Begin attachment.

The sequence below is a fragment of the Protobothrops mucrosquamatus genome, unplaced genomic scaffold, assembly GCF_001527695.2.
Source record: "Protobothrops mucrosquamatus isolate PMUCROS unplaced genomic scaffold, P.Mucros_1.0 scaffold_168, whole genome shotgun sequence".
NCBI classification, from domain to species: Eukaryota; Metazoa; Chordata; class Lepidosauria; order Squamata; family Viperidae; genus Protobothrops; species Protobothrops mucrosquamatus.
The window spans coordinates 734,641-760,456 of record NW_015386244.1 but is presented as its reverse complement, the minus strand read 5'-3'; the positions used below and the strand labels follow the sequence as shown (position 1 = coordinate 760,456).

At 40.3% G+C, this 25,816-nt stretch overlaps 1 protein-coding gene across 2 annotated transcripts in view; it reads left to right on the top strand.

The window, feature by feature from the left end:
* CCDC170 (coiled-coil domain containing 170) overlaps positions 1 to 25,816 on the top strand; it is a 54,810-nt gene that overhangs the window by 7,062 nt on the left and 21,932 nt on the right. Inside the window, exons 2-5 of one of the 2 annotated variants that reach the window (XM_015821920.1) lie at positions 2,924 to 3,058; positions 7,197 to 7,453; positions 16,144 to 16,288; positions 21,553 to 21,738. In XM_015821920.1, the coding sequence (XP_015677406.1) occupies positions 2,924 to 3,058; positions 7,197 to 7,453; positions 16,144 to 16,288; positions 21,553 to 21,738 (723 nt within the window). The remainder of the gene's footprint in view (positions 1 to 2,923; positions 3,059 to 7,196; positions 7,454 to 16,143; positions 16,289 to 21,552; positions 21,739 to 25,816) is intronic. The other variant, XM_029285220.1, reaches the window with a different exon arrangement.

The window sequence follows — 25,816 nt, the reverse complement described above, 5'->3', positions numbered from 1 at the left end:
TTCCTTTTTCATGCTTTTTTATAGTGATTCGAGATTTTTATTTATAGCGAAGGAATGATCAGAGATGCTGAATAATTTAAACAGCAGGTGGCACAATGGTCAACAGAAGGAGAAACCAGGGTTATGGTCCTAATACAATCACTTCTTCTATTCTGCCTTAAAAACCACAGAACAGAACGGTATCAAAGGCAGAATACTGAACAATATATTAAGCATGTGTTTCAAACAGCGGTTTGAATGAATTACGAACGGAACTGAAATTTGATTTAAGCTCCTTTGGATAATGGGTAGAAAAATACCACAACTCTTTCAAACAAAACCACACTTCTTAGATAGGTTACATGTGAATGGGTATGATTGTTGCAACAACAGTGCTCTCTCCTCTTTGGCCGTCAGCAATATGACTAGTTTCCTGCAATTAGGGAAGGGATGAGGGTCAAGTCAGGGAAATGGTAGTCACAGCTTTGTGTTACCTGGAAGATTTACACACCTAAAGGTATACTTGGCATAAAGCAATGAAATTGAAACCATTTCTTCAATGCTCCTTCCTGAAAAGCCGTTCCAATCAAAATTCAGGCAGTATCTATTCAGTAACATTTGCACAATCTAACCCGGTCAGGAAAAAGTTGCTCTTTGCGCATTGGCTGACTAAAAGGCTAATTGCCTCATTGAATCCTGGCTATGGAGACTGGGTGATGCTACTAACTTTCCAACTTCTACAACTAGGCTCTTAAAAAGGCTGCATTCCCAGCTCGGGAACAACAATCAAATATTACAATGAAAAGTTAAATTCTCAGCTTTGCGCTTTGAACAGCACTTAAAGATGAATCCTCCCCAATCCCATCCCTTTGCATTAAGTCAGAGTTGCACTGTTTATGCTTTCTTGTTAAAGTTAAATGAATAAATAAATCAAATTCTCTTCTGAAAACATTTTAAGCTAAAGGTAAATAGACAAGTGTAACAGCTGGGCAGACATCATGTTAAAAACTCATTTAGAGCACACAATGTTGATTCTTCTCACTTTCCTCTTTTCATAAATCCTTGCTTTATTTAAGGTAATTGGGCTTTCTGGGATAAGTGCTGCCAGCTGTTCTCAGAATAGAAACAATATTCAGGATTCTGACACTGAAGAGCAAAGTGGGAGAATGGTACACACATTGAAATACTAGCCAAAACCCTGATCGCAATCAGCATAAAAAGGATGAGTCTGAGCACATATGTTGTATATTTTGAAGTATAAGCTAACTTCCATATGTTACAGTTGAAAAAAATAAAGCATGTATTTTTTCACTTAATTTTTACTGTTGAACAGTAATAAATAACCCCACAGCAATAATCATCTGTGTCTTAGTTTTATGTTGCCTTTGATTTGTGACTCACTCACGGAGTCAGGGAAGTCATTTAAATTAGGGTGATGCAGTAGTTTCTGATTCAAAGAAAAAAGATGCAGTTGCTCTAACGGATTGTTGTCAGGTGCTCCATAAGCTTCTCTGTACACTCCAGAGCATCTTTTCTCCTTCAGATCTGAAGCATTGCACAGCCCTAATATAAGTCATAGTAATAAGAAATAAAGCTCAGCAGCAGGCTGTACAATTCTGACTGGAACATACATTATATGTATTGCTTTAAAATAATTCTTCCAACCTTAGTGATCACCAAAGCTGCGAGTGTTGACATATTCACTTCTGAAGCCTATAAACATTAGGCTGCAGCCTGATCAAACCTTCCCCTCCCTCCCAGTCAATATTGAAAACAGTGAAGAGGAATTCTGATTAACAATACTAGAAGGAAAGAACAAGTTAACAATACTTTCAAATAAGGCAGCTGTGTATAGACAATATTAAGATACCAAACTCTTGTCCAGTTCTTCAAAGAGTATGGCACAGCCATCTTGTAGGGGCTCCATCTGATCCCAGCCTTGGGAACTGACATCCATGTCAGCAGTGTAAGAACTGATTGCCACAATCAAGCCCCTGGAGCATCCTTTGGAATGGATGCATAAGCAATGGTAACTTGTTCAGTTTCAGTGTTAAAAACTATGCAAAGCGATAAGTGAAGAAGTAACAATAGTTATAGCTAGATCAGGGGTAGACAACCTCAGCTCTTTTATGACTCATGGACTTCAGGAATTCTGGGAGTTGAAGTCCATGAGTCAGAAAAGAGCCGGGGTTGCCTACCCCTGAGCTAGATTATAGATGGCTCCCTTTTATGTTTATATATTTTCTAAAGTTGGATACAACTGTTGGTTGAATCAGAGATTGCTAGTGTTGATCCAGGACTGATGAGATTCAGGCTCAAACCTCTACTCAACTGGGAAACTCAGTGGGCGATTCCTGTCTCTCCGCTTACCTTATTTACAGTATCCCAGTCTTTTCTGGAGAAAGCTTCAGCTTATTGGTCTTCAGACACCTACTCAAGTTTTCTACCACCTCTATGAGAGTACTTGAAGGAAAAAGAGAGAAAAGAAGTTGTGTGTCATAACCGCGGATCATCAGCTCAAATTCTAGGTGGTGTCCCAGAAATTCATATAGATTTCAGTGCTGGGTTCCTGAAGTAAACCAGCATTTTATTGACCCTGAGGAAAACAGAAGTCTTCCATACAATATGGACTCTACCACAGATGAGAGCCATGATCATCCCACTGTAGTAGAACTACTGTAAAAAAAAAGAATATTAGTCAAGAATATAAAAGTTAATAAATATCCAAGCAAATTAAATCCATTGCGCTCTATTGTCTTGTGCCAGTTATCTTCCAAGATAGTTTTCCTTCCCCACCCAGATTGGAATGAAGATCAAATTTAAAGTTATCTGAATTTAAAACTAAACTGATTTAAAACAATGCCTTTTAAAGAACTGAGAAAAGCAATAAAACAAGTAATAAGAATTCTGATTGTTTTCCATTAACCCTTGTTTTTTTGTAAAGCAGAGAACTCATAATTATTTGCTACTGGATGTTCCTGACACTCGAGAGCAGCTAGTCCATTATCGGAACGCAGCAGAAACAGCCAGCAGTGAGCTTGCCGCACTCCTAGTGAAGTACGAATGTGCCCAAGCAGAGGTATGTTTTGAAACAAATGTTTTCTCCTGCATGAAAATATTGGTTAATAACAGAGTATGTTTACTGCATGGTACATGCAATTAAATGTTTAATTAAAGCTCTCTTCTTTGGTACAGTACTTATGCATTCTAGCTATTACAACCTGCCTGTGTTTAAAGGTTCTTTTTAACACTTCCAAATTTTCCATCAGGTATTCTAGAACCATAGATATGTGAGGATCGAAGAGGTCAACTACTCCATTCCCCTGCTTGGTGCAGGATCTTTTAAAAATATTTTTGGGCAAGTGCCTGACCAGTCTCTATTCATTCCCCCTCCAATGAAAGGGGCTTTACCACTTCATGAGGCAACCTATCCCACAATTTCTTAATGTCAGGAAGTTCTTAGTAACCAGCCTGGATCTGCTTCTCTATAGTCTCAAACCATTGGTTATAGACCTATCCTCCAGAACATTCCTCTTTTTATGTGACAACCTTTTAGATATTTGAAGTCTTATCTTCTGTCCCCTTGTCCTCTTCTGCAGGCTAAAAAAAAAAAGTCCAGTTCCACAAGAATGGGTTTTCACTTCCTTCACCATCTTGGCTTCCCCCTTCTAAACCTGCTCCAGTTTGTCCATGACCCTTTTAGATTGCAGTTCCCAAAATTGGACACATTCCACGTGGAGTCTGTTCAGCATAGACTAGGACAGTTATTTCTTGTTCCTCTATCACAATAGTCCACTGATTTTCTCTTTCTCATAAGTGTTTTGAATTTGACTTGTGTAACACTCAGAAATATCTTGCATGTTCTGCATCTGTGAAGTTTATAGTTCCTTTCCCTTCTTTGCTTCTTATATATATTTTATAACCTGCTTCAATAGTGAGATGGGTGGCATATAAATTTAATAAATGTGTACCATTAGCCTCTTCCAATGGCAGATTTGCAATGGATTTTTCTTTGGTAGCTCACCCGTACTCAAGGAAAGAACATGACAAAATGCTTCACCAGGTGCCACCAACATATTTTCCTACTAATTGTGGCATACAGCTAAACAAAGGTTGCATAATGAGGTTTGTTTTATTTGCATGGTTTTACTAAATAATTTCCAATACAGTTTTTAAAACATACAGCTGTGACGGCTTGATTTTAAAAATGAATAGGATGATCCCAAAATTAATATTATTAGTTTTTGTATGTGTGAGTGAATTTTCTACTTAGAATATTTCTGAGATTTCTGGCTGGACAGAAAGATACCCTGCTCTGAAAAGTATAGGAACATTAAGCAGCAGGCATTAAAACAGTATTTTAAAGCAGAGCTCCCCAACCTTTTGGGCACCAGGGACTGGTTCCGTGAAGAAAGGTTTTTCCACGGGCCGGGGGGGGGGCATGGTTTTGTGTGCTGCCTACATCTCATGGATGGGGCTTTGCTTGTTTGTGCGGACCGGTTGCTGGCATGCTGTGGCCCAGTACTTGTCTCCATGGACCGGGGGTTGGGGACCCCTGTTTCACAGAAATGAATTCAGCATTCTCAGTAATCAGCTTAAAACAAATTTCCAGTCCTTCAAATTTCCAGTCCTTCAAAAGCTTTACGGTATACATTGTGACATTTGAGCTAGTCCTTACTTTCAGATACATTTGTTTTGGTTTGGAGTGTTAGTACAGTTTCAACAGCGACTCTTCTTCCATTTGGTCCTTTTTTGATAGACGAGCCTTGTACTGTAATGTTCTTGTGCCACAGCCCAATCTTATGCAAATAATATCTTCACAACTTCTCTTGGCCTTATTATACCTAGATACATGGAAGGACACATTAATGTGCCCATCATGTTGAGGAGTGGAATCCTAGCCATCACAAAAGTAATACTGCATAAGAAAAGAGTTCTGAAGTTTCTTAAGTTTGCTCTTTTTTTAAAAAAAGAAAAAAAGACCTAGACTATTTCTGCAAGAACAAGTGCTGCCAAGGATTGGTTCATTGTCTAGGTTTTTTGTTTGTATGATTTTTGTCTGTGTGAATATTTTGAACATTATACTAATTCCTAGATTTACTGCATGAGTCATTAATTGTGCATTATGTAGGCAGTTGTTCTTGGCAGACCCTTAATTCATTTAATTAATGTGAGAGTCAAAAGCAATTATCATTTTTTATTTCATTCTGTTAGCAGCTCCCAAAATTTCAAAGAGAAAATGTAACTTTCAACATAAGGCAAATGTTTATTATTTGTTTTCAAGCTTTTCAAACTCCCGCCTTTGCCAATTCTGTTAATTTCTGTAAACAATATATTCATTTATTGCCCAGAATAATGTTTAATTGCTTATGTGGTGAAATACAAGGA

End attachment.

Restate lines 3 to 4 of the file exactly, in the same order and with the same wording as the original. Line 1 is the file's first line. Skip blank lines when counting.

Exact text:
NCBI classification, from domain to species: Eukaryota; Metazoa; Chordata; class Lepidosauria; order Squamata; family Viperidae; genus Protobothrops; species Protobothrops mucrosquamatus.
The window spans coordinates 734,641-760,456 of record NW_015386244.1 but is presented as its reverse complement, the minus strand read 5'-3'; the positions used below and the strand labels follow the sequence as shown (position 1 = coordinate 760,456).